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YouTube fined $170m for covertly tracking kids online

YouTube can’t track kids online anymore without their parents’ permission, says the FTC – as it just fined the Google-subsidiary $170m to demonstrate just how serious it is.

The penalty follows a complaint filed by the FTC and the New York Attorney General that YouTube had violated the Children’s Online Privacy Protection Act (COPPA) Rule. Passed in 1998, the legislation advanced new rights for children under 13. It forced service providers to tell children what information they’re collecting and how they will use it, and get parental consent to do so. They must also enable parents to review the information collected and to prevent its further use.

YouTube failed at this. It used cookies to follow kids around the internet without getting consent from their parents to do so. This only happened with the regular YouTube service and not with YouTube Kids, the exclusively child-targeted service it launched in 2015.

The problem for YouTube was that some of its channels were specifically aimed at children and it marketed this to advertisers. It told Mattel:

YouTube is today’s leader in reaching children age 6-11 against top TV channels.

It bragged to Hasbro, referring to YouTube as “the new Saturday Morning Cartoons”, and also told the company:

YouTube was unanimously voted as the favorite website for kids 2-12

However, it also told another advertising company that fretted about COPPA:

We don’t have users that are below 13 on YouTube and platform/site is general audience, so there is no channel/content that is child-directed and no COPPA compliance is needed.

Under Wednesday’s settlement, YouTube must create a system for YouTube channel owners to designate their channels as targeting children. It must also train employees who deal with those channel owners in COPPA compliance. The company also has to notify parents that it wants to collect their children’s information and get their consent. The FTC also says that YouTube can’t use the information that it collected through child-targeted channels.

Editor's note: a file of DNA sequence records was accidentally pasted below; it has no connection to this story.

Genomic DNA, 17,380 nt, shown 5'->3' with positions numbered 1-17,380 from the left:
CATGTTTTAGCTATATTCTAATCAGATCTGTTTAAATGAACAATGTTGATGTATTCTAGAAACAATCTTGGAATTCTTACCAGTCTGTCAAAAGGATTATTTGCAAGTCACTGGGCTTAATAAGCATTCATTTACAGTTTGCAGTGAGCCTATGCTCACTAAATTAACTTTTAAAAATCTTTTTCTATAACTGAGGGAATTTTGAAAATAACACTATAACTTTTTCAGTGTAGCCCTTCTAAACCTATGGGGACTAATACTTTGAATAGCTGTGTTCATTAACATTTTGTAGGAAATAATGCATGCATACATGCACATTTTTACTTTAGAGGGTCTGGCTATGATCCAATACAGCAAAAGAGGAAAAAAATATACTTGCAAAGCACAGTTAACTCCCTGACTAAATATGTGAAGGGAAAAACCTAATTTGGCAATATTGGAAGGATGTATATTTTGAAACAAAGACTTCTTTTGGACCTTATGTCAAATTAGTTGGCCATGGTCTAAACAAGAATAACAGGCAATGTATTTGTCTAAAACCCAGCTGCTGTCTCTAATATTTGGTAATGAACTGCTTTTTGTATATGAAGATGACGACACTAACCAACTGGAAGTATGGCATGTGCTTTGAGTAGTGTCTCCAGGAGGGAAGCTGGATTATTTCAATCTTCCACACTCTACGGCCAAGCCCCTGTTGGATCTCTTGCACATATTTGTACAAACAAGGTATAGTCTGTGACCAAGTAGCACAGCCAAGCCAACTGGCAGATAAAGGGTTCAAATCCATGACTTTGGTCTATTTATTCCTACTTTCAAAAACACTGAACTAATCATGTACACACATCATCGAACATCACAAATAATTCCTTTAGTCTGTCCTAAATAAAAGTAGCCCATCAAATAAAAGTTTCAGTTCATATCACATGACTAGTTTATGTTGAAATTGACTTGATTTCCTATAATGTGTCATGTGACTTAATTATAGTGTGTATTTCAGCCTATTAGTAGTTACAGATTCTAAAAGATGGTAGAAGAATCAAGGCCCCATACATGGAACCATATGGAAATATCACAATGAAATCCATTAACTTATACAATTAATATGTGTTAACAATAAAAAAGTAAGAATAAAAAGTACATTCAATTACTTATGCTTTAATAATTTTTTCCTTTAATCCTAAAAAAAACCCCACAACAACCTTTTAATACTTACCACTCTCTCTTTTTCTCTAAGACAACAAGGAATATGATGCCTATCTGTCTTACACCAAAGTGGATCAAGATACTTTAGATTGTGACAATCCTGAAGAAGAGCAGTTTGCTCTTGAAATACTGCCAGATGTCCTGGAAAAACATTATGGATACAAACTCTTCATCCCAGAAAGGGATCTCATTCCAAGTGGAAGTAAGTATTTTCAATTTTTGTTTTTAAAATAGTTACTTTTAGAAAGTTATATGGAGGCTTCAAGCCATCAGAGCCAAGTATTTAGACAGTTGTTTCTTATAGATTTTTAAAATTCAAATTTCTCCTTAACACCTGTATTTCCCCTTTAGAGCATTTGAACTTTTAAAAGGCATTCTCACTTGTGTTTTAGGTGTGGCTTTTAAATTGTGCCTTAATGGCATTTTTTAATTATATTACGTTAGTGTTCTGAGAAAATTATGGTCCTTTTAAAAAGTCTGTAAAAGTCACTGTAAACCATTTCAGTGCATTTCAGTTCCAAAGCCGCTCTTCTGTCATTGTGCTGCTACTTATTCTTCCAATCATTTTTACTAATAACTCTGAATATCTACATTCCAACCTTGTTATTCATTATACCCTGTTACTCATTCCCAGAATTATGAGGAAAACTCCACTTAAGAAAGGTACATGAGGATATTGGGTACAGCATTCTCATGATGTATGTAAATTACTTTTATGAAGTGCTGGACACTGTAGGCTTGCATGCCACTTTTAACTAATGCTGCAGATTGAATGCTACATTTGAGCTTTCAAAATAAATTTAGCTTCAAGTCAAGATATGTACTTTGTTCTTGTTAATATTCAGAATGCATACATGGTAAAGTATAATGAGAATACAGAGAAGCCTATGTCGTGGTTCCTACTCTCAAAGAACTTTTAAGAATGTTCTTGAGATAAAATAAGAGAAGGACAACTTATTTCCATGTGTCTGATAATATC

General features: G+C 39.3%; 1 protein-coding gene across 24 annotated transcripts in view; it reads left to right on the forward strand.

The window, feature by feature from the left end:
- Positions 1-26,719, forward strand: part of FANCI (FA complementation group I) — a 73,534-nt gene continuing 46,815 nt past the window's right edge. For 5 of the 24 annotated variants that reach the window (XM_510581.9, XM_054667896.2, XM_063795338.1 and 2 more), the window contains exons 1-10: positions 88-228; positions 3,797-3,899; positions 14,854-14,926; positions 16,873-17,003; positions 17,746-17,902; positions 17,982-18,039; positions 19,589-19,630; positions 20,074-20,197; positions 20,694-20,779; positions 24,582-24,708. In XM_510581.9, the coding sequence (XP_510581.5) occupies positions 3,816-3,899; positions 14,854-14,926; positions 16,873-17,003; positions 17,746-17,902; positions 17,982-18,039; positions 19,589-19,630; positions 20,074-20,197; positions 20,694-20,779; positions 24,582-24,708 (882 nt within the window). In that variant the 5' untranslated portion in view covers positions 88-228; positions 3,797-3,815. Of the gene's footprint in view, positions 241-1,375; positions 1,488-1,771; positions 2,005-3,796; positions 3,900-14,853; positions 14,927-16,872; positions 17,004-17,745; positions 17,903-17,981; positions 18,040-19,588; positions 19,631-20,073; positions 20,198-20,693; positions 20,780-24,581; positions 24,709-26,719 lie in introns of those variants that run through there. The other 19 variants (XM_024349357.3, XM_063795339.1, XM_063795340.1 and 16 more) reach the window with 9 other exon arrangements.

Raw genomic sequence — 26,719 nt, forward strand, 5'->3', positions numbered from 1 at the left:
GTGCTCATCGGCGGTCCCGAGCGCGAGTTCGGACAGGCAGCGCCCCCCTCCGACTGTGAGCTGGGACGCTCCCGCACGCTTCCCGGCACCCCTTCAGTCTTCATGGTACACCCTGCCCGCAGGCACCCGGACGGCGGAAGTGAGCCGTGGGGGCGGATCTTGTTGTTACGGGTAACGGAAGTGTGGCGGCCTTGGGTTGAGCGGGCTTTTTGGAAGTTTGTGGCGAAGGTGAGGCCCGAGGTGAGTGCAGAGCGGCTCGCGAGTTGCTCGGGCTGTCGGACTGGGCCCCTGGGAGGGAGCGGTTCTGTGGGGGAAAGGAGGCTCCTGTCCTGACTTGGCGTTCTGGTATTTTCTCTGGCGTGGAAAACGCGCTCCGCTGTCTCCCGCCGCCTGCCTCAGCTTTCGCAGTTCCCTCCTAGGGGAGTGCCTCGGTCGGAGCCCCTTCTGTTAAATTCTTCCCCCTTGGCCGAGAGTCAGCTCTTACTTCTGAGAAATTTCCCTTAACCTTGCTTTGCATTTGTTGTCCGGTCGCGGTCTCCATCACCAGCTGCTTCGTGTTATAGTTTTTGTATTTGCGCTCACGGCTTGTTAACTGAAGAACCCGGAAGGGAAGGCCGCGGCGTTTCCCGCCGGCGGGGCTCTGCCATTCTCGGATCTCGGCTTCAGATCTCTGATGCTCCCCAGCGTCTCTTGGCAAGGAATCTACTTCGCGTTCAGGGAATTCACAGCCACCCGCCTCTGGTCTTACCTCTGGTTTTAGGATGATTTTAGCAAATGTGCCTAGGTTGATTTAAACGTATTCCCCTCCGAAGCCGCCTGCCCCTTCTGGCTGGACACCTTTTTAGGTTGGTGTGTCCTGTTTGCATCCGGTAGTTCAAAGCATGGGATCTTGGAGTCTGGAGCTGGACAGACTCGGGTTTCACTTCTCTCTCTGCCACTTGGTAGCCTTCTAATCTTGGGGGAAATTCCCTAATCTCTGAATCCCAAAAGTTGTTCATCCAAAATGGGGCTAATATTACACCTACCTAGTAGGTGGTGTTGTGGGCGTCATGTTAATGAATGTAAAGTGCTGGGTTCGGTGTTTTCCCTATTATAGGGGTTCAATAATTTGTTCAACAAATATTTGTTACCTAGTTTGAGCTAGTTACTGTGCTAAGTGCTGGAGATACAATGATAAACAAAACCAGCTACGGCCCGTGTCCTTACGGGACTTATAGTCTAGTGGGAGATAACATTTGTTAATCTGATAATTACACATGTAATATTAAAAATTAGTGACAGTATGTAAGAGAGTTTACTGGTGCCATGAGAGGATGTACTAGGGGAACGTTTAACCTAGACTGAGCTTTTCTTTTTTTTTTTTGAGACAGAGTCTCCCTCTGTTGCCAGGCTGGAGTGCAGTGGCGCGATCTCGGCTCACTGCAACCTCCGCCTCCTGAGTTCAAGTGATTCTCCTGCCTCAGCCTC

In a year, YouTube must report back on how it has prevented the tracking of children (including passive tracking, and the means for people to opt out of tracking). It also has to demonstrate how parents can review the information collected from their children, and how it lets them prevent the use of that data.

YouTube CEO Susan Wojcicki blogged that in four months the company will start treating data from anyone watching children’s content on YouTube as children’s data. It will limit data collection on those videos to just what’s needed to support the operation of the service, she said, and won’t deliver personalised ads on kid’s channels. She added:

We’ll also use machine learning to find videos that clearly target young audiences, for example those that have an emphasis on kids characters, themes, toys, or games.

Finally, the company will also spend $100m in the next three years on creating better children’s content on YouTube and YouTube kids.

Under the deal, Google will pay $136m to the FTC and $34m to the state of New York. $170m is a big chunk of change, and it’s the biggest fine that Google has shouldered to date, but it isn’t the company’s first tussle with the FTC. In 2012, it paid the agency $22.5m in a settlement over lying to Apple Safari users about not tracking them. And in 2011, it settled with the FTC over deceiving consumers and violating its own privacy policy during the launch of its social network, Google Buzz.